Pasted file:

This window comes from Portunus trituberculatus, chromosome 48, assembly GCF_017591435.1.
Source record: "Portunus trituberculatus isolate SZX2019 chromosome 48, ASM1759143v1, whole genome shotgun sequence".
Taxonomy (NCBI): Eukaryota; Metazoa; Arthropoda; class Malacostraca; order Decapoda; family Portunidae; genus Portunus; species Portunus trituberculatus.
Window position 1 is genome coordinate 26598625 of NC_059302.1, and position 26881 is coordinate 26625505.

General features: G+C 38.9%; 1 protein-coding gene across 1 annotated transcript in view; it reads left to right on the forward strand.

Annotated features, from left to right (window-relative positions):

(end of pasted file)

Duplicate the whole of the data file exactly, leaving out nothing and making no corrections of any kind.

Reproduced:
This window comes from Portunus trituberculatus, chromosome 48, assembly GCF_017591435.1.
Source record: "Portunus trituberculatus isolate SZX2019 chromosome 48, ASM1759143v1, whole genome shotgun sequence".
Taxonomy (NCBI): Eukaryota; Metazoa; Arthropoda; class Malacostraca; order Decapoda; family Portunidae; genus Portunus; species Portunus trituberculatus.
Window position 1 is genome coordinate 26598625 of NC_059302.1, and position 26881 is coordinate 26625505.

General features: G+C 38.9%; 1 protein-coding gene across 1 annotated transcript in view; it reads left to right on the forward strand.

Annotated features, from left to right (window-relative positions):